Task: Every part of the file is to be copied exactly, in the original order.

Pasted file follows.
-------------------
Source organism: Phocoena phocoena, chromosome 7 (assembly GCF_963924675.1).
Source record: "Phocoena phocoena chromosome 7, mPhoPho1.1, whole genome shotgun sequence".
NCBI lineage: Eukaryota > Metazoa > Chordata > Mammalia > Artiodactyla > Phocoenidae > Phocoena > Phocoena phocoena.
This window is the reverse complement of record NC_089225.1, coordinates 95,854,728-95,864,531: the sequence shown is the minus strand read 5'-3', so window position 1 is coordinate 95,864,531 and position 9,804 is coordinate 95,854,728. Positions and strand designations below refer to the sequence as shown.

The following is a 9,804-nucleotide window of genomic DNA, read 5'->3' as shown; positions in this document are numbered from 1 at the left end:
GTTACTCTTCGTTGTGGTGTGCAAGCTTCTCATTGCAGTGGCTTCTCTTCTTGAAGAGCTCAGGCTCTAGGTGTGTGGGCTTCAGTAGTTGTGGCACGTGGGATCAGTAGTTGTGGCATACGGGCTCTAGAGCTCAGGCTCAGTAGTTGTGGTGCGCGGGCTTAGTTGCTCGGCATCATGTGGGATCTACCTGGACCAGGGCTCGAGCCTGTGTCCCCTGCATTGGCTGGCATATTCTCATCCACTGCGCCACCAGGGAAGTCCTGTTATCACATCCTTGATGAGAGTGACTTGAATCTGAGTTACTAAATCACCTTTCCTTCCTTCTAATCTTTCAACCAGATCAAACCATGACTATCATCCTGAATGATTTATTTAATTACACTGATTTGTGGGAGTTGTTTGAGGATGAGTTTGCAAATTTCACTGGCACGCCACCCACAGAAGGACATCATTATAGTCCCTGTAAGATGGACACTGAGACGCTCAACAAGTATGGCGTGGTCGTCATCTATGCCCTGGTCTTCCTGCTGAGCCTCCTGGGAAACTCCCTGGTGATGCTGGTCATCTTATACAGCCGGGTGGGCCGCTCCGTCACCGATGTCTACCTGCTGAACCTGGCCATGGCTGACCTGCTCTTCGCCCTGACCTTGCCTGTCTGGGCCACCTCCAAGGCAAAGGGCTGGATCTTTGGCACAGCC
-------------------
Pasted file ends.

Source organism: Phocoena phocoena, chromosome 7 (assembly GCF_963924675.1).
Source record: "Phocoena phocoena chromosome 7, mPhoPho1.1, whole genome shotgun sequence".
NCBI lineage: Eukaryota > Metazoa > Chordata > Mammalia > Artiodactyla > Phocoenidae > Phocoena > Phocoena phocoena.
This window is the reverse complement of record NC_089225.1, coordinates 95,854,728-95,864,531: the sequence shown is the minus strand read 5'-3', so window position 1 is coordinate 95,864,531 and position 9,804 is coordinate 95,854,728. Positions and strand designations below refer to the sequence as shown.

The following is a 9,804-nucleotide window of genomic DNA, read 5'->3' as shown; positions in this document are numbered from 1 at the left end:
GTTACTCTTCGTTGTGGTGTGCAAGCTTCTCATTGCAGTGGCTTCTCTTCTTGAAGAGCTCAGGCTCTAGGTGTGTGGGCTTCAGTAGTTGTGGCACGTGGGATCAGTAGTTGTGGCATACGGGCTCTAGAGCTCAGGCTCAGTAGTTGTGGTGCGCGGGCTTAGTTGCTCGGCATCATGTGGGATCTACCTGGACCAGGGCTCGAGCCTGTGTCCCCTGCATTGGCTGGCATATTCTCATCCACTGCGCCACCAGGGAAGTCCTGTTATCACATCCTTGATGAGAGTGACTTGAATCTGAGTTACTAAATCACCTTTCCTTCCTTCTAATCTTTCAACCAGATCAAACCATGACTATCATCCTGAATGATTTATTTAATTACACTGATTTGTGGGAGTTGTTTGAGGATGAGTTTGCAAATTTCACTGGCACGCCACCCACAGAAGGACATCATTATAGTCCCTGTAAGATGGACACTGAGACGCTCAACAAGTATGGCGTGGTCGTCATCTATGCCCTGGTCTTCCTGCTGAGCCTCCTGGGAAACTCCCTGGTGATGCTGGTCATCTTATACAGCCGGGTGGGCCGCTCCGTCACCGATGTCTACCTGCTGAACCTGGCCATGGCTGACCTGCTCTTCGCCCTGACCTTGCCTGTCTGGGCCACCTCCAAGGCAAAGGGCTGGATCTTTGGCACAGCC